In remembrance of the one-year anniversary of the death of Mahsa Amini, an Iranian woman who passed away in police custody after allegedly violating Iran’s strict dress code for women, four nations have announced sanctions on Iranian officials. Amini, aged 22, died a year ago while detained by Iran’s morality police for improper hijab-wearing. Her death triggered widespread protests, posing a significant challenge to Iran’s clerical rulers.
The United Kingdom’s foreign ministry initiated the punitive measures, which target senior Iranian figures responsible for the formulation and enforcement of Iran’s mandatory hijab legislation. The United States, Canada, and Australia have joined the UK in imposing these new sanctions.
The UK has placed sanctions on four Iranians, including Mohammad Mehdi Esmaili, Minister of Culture and Islamic Guidance; Mohammad Hashemi, Deputy Minister of Culture and Islamic Guidance; Alireza Zakani, Tehran’s mayor; and Saeed Montazer Al-Mahdi, an Iranian police spokesman.
The US has imposed sanctions on 29 individuals and entities in Iran, including members of Iran’s Islamic Revolutionary Guard Corps, the head of Iran’s Prisons Organization, and three state-backed media outlets. Additionally, it has announced visa restrictions on 13 Iranian officials.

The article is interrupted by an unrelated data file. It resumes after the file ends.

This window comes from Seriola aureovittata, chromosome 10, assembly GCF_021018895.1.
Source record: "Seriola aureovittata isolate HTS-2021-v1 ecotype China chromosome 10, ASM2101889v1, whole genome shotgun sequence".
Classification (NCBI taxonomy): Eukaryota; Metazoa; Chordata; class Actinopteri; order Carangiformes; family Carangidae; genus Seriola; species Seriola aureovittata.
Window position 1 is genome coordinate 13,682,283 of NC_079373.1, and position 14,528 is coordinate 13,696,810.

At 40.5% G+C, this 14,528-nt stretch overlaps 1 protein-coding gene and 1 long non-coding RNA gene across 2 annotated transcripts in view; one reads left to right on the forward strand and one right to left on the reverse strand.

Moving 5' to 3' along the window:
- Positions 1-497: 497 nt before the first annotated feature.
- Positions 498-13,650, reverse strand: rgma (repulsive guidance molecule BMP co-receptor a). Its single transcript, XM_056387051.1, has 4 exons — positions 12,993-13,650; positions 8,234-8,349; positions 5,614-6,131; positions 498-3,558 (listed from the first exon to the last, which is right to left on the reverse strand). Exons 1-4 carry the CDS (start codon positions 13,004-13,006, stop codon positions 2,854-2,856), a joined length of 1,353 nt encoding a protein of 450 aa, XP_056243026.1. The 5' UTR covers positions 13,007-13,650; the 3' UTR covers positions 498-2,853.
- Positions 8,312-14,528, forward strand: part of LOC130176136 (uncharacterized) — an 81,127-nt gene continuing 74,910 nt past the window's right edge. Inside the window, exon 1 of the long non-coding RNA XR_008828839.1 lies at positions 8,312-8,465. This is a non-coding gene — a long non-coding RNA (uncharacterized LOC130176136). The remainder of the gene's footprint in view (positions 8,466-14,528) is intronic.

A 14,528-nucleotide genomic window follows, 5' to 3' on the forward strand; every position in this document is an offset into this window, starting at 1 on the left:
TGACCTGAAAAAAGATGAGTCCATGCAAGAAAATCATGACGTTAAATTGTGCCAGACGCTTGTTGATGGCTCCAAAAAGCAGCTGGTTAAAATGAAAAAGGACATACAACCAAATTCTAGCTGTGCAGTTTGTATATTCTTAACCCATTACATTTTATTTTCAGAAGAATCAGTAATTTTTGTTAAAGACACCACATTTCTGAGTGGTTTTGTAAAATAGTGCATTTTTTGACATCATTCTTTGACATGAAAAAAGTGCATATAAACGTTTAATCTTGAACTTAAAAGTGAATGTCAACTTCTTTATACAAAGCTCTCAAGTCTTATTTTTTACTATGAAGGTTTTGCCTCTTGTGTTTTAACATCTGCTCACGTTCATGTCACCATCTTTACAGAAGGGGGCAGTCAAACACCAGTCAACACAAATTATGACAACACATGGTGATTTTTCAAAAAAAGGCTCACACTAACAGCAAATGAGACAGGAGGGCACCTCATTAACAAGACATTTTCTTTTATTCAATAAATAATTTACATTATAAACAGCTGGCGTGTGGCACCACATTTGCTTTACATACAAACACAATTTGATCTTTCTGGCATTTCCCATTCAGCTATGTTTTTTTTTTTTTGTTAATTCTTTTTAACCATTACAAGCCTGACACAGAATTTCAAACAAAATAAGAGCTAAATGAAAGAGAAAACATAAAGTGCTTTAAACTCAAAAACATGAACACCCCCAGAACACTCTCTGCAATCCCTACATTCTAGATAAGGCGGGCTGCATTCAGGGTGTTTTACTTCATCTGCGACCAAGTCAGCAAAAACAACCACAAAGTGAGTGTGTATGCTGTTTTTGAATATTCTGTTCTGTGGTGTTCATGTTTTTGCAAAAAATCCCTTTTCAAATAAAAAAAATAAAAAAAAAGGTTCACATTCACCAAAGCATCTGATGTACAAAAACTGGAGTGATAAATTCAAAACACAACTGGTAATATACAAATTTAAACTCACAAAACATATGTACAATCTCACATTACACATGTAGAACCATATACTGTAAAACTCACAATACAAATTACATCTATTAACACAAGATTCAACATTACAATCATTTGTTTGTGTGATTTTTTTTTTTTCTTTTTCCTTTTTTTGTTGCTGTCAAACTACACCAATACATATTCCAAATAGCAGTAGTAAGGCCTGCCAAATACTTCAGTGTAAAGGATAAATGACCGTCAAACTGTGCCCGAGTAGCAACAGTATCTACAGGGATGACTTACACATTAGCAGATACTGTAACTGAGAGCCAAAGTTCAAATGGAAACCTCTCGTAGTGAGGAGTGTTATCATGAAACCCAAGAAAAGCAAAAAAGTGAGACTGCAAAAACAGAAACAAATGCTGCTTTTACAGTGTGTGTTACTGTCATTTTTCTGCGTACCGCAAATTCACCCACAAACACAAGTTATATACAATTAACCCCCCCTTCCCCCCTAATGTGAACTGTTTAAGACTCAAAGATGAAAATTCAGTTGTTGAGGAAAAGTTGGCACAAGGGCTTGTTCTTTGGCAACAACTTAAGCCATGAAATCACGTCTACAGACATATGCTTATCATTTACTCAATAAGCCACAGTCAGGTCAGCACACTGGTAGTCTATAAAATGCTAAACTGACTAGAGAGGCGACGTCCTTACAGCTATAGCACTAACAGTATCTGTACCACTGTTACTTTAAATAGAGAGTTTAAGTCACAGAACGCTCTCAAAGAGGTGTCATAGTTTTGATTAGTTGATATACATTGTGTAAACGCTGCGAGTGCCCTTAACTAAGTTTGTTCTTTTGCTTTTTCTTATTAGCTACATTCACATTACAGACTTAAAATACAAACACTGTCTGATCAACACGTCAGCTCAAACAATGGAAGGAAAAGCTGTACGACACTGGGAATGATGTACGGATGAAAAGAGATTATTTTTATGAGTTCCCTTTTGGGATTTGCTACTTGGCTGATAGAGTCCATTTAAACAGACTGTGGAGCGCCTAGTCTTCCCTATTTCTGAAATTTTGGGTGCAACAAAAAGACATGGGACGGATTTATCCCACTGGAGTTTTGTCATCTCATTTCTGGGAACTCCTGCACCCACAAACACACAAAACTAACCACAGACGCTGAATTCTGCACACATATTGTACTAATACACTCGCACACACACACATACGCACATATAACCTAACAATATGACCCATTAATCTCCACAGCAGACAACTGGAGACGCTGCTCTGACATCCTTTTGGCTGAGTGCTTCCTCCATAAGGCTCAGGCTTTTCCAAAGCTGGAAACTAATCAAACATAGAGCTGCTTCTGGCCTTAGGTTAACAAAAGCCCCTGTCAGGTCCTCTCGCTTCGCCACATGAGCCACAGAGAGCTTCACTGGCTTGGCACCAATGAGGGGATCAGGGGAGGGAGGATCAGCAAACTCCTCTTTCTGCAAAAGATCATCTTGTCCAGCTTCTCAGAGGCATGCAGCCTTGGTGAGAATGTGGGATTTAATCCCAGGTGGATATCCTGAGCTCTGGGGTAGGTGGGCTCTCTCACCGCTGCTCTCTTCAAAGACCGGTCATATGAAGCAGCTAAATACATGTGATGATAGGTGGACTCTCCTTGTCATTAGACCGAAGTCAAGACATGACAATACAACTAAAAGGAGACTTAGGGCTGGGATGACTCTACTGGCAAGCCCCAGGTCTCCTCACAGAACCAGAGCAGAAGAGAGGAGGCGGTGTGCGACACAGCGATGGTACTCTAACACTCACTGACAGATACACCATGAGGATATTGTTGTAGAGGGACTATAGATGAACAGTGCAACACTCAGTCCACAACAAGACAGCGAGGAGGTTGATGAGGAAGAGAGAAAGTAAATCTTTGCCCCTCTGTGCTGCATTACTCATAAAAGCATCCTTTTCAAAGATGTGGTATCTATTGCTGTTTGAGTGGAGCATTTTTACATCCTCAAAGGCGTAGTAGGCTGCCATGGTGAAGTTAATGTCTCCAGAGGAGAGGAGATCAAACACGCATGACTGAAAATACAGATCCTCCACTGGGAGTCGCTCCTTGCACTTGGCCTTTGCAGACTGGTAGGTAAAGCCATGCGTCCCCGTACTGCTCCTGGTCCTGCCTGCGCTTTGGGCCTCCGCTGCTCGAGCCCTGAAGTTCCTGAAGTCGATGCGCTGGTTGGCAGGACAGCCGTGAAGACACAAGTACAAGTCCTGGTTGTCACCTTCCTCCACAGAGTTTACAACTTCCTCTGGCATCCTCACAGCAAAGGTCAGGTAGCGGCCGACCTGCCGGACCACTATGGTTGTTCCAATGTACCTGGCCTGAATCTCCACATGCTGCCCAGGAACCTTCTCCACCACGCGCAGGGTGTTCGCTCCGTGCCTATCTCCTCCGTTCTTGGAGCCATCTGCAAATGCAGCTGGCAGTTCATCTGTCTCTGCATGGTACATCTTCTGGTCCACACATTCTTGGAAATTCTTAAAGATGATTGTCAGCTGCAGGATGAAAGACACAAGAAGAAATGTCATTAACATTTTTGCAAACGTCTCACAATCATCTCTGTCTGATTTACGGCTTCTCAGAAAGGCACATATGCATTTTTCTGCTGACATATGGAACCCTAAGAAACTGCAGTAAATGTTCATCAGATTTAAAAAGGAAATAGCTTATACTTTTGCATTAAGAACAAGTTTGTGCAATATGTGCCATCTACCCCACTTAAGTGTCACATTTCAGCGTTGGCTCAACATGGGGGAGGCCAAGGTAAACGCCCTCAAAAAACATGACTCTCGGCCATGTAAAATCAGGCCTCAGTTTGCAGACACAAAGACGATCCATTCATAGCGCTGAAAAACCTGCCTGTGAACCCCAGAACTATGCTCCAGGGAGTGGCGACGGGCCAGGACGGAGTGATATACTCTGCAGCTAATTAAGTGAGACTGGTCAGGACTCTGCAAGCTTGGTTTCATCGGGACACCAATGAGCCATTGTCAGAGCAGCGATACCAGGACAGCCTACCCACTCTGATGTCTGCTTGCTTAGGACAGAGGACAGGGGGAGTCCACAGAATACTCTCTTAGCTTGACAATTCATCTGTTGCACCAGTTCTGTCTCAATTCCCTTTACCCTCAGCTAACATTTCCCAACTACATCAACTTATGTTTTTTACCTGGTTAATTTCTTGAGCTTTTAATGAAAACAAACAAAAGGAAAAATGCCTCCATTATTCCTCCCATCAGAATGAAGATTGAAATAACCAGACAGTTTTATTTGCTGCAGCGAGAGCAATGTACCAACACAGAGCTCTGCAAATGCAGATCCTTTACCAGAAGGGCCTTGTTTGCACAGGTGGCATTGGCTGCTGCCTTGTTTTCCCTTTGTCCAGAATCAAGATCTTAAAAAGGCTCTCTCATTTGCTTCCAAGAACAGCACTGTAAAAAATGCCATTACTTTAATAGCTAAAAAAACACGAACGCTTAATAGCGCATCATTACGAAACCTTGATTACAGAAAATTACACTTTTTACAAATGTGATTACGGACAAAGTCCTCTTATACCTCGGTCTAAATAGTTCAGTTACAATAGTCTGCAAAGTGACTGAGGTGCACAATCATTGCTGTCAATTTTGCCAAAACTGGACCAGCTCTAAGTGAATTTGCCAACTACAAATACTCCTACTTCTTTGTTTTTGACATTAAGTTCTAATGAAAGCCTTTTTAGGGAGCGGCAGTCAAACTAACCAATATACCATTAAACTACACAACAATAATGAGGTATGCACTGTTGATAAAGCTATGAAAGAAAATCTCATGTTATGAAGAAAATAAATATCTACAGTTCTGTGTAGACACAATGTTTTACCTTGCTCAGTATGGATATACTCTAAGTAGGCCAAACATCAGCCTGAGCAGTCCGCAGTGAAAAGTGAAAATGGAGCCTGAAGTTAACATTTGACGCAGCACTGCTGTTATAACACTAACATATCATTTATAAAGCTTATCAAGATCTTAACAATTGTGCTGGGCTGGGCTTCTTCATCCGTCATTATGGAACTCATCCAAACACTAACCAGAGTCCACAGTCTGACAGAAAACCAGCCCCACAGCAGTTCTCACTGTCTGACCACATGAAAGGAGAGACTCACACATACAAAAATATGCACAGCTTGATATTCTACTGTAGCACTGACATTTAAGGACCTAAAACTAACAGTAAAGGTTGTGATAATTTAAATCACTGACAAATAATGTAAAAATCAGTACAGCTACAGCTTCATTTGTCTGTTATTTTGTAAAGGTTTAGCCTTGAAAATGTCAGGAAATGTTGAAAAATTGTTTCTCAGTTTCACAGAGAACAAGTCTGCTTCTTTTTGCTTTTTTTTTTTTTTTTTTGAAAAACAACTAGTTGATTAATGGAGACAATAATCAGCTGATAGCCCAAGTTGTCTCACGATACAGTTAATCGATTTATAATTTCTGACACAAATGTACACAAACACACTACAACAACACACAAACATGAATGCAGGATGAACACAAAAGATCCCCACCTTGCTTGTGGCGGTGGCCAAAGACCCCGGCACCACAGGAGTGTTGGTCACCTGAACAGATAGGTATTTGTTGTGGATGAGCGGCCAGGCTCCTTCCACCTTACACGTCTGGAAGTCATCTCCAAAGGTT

The announcement of these sanctions signifies support for Iranian women and underscores the need to draw attention to Iranian oppression, according to Britain’s Foreign Secretary James Cleverly. He stated, “Today’s sanctions on those responsible for Iran’s oppressive laws send a clear message that the UK and our partners will continue to stand with Iranian women and call out the repression it is inflicting on its own people.”
As the anniversary approached, human rights groups reported an increase in Iran’s crackdown on protesters, including university professors accused of supporting the protest movement known as “Women, Life, Liberty.” Concerns have been raised about the potential for renewed protests in Iran and a violent state response to suppress them.
Meanwhile, a prisoner exchange between the US and Iran may be on the horizon, potentially marking a step toward reducing tensions between the two long-standing adversaries. As part of this exchange, Iranians would gain access to $6 billion in frozen funds held in foreign accounts. This development has raised concerns among some Republican presidential candidates, who argue that it amounts to paying ransom to a state sponsor of terrorism.
Florida Governor Ron DeSantis criticized the Biden administration’s decision, claiming it bankrolls Iran’s nuclear ambitions, hostage-taking, and support for extremists hostile to the United States.
As international attention focuses on these developments, the situation in Iran remains a focal point for human rights advocates and policymakers alike.